Subways are Not Homeless Shelters | Opinion

Newsflash: American transit systems are not social science labs. Subway stations are not homeless shelters; they are not drug injection sites, halfway houses or mental institutions.

Subways are for straphangers. The Biden administration can pontificate all it wants about the importance of transportation infrastructure, but what good is it if progressives allow subway systems in cities like New York to fall into a state of peril and disorder?

Unfortunately, it seems like a radical statement these days to say that treating people with social and mental ailments should not require that we tolerate them ruining our commutes.

I know that goes against the "progressive" notion that removing homeless people or drug addicts from the subways—or stopping farebeaters to screen out violent felons with open warrants—would somehow be immoral. But what exactly is progressive about allowing homeless encampments to be strewn across platforms, or vagrants to sleep in their own filth, befouling entire subway cars? How is it progressive to let heroin addicts shoot up in plain sight? How is it progressive to allow seriously mentally ill people to wander around in dangerous confined spaces, around thousands of people who could become targets of a violent episode?

These people need help. That is without question. Progressives are not wrong when they point out that many services are lacking. It's worthwhile and important to debate how best to help them and where they should go, but it's false to say that not allowing them to remain in our subways is a moral failure. We are not treating them on the train.

Recently, some New Yorkers have begun gazing with envy at platform barrier doors employed by subway systems across the world, as though they would solve all our problems. Given the staggering costs of installing automatic barriers on 472 stations (the MTA estimates $7 billion for a just a quarter of them) and transforming the signal system along 248 miles of track, the problematic logistics of such an endeavor and the MTA's track record of generation-long projects, perhaps we should do something now. Call me crazy, but I think New Yorkers would prefer a 2022 improvement to a 2050 pipe dream.

New York City subway
NEW YORK, NEW YORK - JANUARY 19: People board a subway on January 19, 2022 in New York City. The New York City subway system, the nation's largest, has come under increasing scrutiny following the violent death of a 40-year old woman last week in the Times Square subway station. Michelle Go was pushed by a homeless man with a psychiatric history into an oncoming train. The event has shocked New Yorkers and increased pressure on the new mayor, Eric Adams, to add police and homeless outreach teams to the city's subways. Spencer Platt/Getty Images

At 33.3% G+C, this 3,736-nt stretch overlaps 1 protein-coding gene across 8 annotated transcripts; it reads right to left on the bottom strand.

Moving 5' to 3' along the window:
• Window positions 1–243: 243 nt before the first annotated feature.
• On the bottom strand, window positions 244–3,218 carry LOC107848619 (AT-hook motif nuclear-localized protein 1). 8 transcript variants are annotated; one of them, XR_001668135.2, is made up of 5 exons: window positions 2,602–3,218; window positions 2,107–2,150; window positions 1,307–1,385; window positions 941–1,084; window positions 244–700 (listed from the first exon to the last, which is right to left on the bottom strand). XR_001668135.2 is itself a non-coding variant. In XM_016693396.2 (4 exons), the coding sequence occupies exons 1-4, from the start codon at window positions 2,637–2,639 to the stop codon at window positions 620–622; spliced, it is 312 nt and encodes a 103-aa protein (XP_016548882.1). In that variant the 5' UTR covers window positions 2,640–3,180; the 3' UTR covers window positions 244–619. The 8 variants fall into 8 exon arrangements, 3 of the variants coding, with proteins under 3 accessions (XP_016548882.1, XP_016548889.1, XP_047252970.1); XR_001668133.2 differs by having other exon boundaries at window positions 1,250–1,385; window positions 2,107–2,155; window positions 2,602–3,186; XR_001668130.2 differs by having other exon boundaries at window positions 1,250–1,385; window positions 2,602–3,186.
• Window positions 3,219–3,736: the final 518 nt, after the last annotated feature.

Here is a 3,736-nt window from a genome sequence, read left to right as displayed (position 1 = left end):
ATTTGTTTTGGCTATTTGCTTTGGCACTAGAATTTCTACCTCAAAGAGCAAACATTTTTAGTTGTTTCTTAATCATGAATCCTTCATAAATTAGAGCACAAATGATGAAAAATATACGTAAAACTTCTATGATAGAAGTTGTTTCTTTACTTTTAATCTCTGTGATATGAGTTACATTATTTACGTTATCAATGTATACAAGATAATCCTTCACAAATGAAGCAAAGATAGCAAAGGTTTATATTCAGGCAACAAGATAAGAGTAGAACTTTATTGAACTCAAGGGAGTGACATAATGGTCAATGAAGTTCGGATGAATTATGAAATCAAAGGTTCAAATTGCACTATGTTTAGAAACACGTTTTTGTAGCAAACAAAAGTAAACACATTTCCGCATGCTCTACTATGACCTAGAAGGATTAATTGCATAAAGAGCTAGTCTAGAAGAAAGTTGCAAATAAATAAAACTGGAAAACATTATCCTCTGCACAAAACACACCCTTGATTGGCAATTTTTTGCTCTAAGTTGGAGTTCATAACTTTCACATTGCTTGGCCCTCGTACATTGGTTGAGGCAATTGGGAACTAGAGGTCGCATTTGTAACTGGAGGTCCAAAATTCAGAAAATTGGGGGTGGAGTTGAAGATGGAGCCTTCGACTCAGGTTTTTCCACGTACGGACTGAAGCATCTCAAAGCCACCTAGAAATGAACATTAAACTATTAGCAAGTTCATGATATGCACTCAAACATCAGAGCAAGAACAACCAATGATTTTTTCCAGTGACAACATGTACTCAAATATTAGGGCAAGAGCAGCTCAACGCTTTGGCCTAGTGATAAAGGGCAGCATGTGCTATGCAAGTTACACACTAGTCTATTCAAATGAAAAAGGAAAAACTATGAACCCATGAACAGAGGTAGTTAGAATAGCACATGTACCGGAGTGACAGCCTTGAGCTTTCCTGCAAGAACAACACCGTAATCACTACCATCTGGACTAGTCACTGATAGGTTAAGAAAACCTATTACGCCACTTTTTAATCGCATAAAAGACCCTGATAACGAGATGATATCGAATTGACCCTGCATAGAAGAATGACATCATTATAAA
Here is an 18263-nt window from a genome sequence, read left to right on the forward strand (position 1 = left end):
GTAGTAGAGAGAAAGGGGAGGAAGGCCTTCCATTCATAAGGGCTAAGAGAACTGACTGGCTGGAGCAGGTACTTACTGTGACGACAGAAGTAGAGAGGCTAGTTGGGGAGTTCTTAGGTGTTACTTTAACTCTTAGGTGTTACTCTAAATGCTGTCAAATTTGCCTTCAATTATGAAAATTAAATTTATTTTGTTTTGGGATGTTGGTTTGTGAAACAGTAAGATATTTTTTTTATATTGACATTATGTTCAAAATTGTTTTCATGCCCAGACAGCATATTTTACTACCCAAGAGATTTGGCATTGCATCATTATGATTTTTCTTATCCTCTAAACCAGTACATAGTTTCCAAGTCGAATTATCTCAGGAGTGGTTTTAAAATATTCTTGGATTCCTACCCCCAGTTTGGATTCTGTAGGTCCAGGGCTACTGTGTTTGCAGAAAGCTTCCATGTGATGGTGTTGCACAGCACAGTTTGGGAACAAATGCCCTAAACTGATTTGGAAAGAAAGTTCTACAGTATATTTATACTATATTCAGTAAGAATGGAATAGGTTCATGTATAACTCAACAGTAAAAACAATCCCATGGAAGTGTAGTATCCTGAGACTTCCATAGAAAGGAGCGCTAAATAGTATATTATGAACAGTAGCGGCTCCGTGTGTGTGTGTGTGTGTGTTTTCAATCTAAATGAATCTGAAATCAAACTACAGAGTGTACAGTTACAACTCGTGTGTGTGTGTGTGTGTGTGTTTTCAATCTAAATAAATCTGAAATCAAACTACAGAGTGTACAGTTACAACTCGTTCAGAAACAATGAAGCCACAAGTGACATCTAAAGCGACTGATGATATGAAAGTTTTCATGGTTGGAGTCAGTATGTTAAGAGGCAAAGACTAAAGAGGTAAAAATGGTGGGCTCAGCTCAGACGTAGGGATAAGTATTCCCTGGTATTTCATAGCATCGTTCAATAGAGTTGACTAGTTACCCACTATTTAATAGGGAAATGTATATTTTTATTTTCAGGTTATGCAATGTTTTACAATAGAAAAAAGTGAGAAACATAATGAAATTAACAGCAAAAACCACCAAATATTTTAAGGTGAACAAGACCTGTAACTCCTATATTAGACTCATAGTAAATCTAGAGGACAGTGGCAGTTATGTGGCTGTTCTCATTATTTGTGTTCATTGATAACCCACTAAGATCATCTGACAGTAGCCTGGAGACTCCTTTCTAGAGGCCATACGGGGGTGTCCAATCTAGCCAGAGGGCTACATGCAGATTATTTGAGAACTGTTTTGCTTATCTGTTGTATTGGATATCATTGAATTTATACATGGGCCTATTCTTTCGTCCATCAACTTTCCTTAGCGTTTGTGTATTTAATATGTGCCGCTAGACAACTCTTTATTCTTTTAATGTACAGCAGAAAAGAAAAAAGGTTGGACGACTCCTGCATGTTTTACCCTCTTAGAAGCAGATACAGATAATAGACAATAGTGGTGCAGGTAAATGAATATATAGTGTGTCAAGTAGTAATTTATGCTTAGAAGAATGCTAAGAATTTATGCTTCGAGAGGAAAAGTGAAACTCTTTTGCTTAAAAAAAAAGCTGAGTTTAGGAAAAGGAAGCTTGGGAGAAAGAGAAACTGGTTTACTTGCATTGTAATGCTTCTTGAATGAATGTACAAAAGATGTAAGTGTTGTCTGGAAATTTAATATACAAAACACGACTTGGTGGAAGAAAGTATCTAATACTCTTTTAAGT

We can learn some lessons by looking to other cities around the world.

In the Seoul and Tokyo subway systems, which have two of the highest riderships in the world, there is virtually no crime and no homelessness. That's because both have a zero-tolerance policy for farebeating or vagrancy—and their stations and cars are cleaner than most hospitals. Despite protests from a vocal minority, Tokyo began making a concerted effort to remove vagrants from stations in 2006.

On the other hand, cities with progressive leadership and more lenient criminal policies—like London and Paris—have experienced upticks in subway crime over the past few years. In Paris, it got so bad on the Metro that train drivers refused to stop at stations that were infamous for being riddled with drug addicts and criminals. Paris mayor Anne Hidalgo was pressured to ban addicts from stations and parks. The pressure came not from those inside her own Socialist bubble, but from a protest movement led by workaday Parisians documenting their city's public deterioration with the hashtag #SaccageParis.

Mayor Eric Adams, a frequent straphanger himself, clearly understands that people won't ride the subways if they feel unsafe—and that would put a wrench in all his plans to help this city recover from a devastating pandemic and its economic aftereffects.

He has a unique opportunity to show the world that large, progressive cities can be governed by progressive Democrats without sacrificing public safety.

I hope he will seize it.

Joe Borelli is the Minority Leader of the New York City Council.

The views expressed in this article are the writer's own.